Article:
Days and nights of stars

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By Roger Snodgrass

A series of evening lectures focusing on astronomy and space sciences continues today at Los Alamos National Laboratory’s Bradbury Science Museum.

Astrophysicist Gabriel Rockefeller’s talk will focus on gamma-ray bursts, he said today, both the current state-of-the-art and also the relatively short history of rapidly accumulated knowledge.

“How did we first discover this astrophysical phenomenon? How do the bursts form and what’s behind them?” he asked.

LANL has had a long history of involvement in gamma-ray bursts, since they were discovered during the Vela satellite program of the 1960s, which was intended to verify provisions of the nuclear test ban treaty.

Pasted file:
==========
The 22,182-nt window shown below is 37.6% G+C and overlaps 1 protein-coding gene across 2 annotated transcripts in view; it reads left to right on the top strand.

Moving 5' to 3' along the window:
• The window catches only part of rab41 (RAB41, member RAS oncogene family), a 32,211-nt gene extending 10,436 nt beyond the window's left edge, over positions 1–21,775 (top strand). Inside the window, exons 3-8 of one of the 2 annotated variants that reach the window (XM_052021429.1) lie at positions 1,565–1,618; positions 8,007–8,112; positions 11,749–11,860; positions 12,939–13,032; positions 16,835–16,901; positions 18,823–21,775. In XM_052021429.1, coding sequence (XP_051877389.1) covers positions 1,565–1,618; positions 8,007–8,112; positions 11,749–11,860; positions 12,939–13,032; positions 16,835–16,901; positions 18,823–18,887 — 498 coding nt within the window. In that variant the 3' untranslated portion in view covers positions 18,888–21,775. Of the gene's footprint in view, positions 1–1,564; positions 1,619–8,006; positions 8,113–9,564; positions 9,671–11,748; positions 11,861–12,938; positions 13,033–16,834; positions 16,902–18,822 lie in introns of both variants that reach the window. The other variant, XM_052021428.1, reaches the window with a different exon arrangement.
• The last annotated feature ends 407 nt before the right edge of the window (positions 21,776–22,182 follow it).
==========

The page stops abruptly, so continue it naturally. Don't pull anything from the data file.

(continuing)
Rockefeller said he would bring his talk up to recent events. Gamma ray observation has become “an amazing industry” around the world, he said, as ground-based telescopes prompted by satellite sightings are called into action aby computer-generated notices.

Laboratory scientist Didier Saumon of the Applied Physics Division led off the Astronomy Days lecture series night with a talk on extrasolar planets and brown dwarf stars.

The museum is located at 15th Street and Central Avenue in downtown Los Alamos. The talks are free and open to the public.

Additional talks are as follows:

• Thursday on Supernova by Aimee Hungerford of CCS-2

• July 15 on Galaxies by Steven Diehl of Theoretical Physics (T-6)

• July 16 on High Energy Astronomy by John Pretz of Neutron Science and Technology (P-23).

The lecture series concludes July 18 with a presentation by Earthwatch students. The Earthwatch students participate in a variety of activities over a two-week period coordinated and designed by Los Alamos technical staff members.

For more information, call the Bradbury Science Museum at 667-4444 or go to the museum’s webpage.